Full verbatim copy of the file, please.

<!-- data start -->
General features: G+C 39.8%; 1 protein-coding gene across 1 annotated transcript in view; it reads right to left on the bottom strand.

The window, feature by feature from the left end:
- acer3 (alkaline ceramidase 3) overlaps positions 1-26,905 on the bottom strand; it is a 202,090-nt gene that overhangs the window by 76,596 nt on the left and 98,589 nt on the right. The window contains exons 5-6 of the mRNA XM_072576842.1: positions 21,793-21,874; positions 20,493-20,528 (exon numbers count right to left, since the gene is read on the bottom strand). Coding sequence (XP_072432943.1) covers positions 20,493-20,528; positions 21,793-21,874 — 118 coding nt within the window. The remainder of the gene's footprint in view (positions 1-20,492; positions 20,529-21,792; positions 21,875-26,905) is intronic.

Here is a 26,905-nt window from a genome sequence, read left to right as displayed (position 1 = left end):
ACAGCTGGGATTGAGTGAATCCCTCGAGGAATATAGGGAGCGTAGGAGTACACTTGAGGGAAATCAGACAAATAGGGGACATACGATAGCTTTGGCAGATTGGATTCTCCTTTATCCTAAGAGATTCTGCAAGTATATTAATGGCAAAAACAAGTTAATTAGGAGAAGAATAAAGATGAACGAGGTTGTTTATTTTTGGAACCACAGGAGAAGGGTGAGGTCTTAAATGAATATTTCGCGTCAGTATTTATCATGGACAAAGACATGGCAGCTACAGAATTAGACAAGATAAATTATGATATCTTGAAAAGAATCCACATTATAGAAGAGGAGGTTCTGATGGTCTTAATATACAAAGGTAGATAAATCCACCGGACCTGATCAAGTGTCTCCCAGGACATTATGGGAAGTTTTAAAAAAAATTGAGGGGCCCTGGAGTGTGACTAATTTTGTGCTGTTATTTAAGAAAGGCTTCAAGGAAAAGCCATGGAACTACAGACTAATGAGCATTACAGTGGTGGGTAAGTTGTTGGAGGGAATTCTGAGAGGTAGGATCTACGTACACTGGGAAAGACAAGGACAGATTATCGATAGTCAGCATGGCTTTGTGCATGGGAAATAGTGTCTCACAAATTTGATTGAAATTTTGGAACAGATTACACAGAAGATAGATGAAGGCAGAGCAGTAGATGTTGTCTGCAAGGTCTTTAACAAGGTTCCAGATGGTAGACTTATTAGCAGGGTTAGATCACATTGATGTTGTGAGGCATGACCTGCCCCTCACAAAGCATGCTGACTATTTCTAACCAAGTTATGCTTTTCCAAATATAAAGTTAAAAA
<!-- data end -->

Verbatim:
General features: G+C 39.8%; 1 protein-coding gene across 1 annotated transcript in view; it reads right to left on the bottom strand.

The window, feature by feature from the left end:
- acer3 (alkaline ceramidase 3) overlaps positions 1-26,905 on the bottom strand; it is a 202,090-nt gene that overhangs the window by 76,596 nt on the left and 98,589 nt on the right. The window contains exons 5-6 of the mRNA XM_072576842.1: positions 21,793-21,874; positions 20,493-20,528 (exon numbers count right to left, since the gene is read on the bottom strand). Coding sequence (XP_072432943.1) covers positions 20,493-20,528; positions 21,793-21,874 — 118 coding nt within the window. The remainder of the gene's footprint in view (positions 1-20,492; positions 20,529-21,792; positions 21,875-26,905) is intronic.

Here is a 26,905-nt window from a genome sequence, read left to right as displayed (position 1 = left end):
ACAGCTGGGATTGAGTGAATCCCTCGAGGAATATAGGGAGCGTAGGAGTACACTTGAGGGAAATCAGACAAATAGGGGACATACGATAGCTTTGGCAGATTGGATTCTCCTTTATCCTAAGAGATTCTGCAAGTATATTAATGGCAAAAACAAGTTAATTAGGAGAAGAATAAAGATGAACGAGGTTGTTTATTTTTGGAACCACAGGAGAAGGGTGAGGTCTTAAATGAATATTTCGCGTCAGTATTTATCATGGACAAAGACATGGCAGCTACAGAATTAGACAAGATAAATTATGATATCTTGAAAAGAATCCACATTATAGAAGAGGAGGTTCTGATGGTCTTAATATACAAAGGTAGATAAATCCACCGGACCTGATCAAGTGTCTCCCAGGACATTATGGGAAGTTTTAAAAAAAATTGAGGGGCCCTGGAGTGTGACTAATTTTGTGCTGTTATTTAAGAAAGGCTTCAAGGAAAAGCCATGGAACTACAGACTAATGAGCATTACAGTGGTGGGTAAGTTGTTGGAGGGAATTCTGAGAGGTAGGATCTACGTACACTGGGAAAGACAAGGACAGATTATCGATAGTCAGCATGGCTTTGTGCATGGGAAATAGTGTCTCACAAATTTGATTGAAATTTTGGAACAGATTACACAGAAGATAGATGAAGGCAGAGCAGTAGATGTTGTCTGCAAGGTCTTTAACAAGGTTCCAGATGGTAGACTTATTAGCAGGGTTAGATCACATTGATGTTGTGAGGCATGACCTGCCCCTCACAAAGCATGCTGACTATTTCTAACCAAGTTATGCTTTTCCAAATATAAAGTTAAAAA